However, using this keyword in this case creates a false confidence feeling. The purpose of as is neither to protect nor to ensure typing, its main use being informing us about the hypothetical type of the object. For instance, in our previous example, I could fetch a book without knowing that the API has changed its definition of the type Book. Indeed, we could imagine that the type of the id attribute has changed from number to string, when we write:

const book = fetch("baseUrl/get-book?id=5") as Book;

const nextBookId = book.id + 1;

TS thinks that book.id is still a number, which could result in errors.

So, once we figured out the purpose of as, we started by implementing what would later turn out to be a quick fix. We kept the as keyword, but added checks right after the problematic occurrences to make sure that the object’s attributes were not undefined:

const book = fetch("baseUrl/get-book?id=5") as Book;
// eslint-disable-next-line @typescript-eslint/no-unnecessary-condition
if (book.author !== undefined) {
    const authorLastName = book.author.split(" ")[1];
}

This could prevent the problems cited above. However, it was not sustainable in the long-term, because we had to remember to perform the check every time we used an object whose type had been defined with as. Moreover, an "ignore" annotation was needed since the type was clear for our code linter eslint, which considered that the type defined by as was correct.

Yet, some of the bugs persisted, until one day, we discovered type guards through a workshop. Little did we know, at the time, that they could solve most of our problems!

But first, what are type guards?

A type guard is a function that allows you to narrow the type of an object to a more specific one by performing certain checks. Hence, after calling the function, TypeScript understands the new type of the object.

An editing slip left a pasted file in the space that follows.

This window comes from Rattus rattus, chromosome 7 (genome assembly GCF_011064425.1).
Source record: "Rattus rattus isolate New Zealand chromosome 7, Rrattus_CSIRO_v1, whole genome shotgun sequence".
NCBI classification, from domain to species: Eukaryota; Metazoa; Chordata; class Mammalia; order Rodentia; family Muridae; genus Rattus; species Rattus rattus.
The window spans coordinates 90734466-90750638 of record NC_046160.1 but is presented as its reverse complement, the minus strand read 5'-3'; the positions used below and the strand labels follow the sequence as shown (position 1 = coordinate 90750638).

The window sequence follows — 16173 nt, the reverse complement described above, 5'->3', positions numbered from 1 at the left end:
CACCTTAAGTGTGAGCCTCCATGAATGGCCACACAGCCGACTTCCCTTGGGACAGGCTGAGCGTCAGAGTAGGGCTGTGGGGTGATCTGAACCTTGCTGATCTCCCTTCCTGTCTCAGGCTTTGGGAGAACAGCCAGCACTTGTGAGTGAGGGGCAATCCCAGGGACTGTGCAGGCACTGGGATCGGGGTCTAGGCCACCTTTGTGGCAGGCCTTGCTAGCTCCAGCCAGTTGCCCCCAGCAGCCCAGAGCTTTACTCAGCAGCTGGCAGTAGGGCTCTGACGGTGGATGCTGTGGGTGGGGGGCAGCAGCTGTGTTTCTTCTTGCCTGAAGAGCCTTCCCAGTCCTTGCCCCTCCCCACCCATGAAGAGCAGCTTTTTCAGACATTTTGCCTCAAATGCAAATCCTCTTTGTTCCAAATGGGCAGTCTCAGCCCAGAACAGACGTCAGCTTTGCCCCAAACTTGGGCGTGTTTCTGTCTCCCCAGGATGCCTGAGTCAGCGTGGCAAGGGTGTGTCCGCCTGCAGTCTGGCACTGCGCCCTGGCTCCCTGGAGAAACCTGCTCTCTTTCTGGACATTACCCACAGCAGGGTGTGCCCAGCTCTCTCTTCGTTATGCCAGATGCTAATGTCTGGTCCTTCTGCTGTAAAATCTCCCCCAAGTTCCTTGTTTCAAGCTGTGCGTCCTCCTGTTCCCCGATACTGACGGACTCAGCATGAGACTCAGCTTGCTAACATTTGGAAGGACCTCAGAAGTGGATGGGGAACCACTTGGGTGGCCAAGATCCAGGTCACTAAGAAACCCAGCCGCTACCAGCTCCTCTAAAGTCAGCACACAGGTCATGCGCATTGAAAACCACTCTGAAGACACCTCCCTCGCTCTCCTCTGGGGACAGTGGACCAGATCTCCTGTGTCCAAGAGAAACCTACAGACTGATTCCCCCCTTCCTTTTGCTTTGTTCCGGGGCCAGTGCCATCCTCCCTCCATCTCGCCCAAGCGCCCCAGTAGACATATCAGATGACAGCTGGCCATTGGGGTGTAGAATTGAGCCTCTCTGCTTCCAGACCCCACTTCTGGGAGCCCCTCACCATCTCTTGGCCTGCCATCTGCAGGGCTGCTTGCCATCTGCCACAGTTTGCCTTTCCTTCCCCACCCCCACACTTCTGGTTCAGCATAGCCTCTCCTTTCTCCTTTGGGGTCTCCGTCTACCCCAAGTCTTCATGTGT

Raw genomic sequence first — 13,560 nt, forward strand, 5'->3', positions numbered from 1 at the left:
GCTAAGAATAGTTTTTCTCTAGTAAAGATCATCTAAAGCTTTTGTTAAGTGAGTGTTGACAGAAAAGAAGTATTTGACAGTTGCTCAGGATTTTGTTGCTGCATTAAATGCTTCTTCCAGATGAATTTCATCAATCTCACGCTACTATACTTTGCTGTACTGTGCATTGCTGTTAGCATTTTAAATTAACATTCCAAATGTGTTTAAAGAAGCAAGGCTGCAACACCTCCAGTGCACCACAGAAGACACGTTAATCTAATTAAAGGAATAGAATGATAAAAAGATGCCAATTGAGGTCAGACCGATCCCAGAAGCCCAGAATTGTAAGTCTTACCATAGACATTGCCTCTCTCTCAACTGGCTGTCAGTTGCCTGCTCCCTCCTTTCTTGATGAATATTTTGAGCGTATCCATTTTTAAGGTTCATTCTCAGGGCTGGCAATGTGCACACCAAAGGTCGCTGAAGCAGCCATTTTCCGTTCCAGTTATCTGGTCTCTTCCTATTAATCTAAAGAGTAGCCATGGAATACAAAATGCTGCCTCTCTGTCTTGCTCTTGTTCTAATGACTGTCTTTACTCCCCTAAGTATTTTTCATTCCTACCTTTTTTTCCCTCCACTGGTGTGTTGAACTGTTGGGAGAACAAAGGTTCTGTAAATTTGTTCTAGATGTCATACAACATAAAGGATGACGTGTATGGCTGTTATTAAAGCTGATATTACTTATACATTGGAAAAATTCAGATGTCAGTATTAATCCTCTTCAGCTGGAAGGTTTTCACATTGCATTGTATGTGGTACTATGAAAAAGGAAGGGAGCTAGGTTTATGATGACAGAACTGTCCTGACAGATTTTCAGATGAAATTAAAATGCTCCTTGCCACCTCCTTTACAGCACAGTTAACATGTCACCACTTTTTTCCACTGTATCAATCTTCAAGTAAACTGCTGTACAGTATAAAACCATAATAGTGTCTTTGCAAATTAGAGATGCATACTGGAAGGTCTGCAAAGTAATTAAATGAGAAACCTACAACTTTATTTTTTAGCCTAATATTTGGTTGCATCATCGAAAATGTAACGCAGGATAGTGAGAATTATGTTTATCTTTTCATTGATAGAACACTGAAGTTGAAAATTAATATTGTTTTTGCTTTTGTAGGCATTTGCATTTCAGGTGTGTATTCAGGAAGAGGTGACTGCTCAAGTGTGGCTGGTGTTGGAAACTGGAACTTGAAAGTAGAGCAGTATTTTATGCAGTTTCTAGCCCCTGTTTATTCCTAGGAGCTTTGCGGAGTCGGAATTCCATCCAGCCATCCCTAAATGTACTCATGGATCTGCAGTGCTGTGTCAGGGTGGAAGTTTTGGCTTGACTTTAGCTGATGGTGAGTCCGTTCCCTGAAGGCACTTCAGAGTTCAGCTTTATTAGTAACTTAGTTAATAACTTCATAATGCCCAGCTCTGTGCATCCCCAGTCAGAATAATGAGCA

typeof and instanceof are two built-in examples of such type guards:

  • typeof only returns one of the following: "string", "number", "bigint", "boolean", "symbol", "undefined", "object", "function":

    typeof 90 ===numbertypeof "abc" ===string
  • instanceof checks whether an object is of a specific type, for example:

    new Date() instanceof Date === true

    However, instanceof does not work with TypeScript interfaces, which are what we usually use.

Since neither operator could solve our issues, we decided to build our own brand new type guards. Let us consider for instance an element object whose type is unknown being actually of type Book. A working function allowing us to verify this assertion would be:

const isBook = (element: unknown): element is Book =>
    Object.prototype.hasOwnProperty.call(element, "author")
    &&
    Object.prototype.hasOwnProperty.call(element, "id");

A custom type guard takes an element in input and returns a type predicate, which in our example would be element is Book. Now, whenever we handle an element that could be a Book, we can use this function to check its type. Also, once the variable verifies the checks, TypeScript interprets its type as a Book allowing us to access its attributes:

const gift: unknown = getGift();

if (isBook(gift)) {
    /*
    * In this if-block the TypeScript compiler actually
    * resolved the unknown type to the type Book
    */

    read(gift);
    // read needs an argument of type Book

    return gift.author;
}

The other advantage of type guards is that we can unit test them, preventing problems:

Here is an example with jest (the JS testing framework we use):

it("should return true if the element is a book", () =>{

    const element1 = { author: "alpha"};

    expect( isBook(element1)).toBe(false);

    const element2 = {"id": 2000};

    expect( isBook(element2)).toBe(false);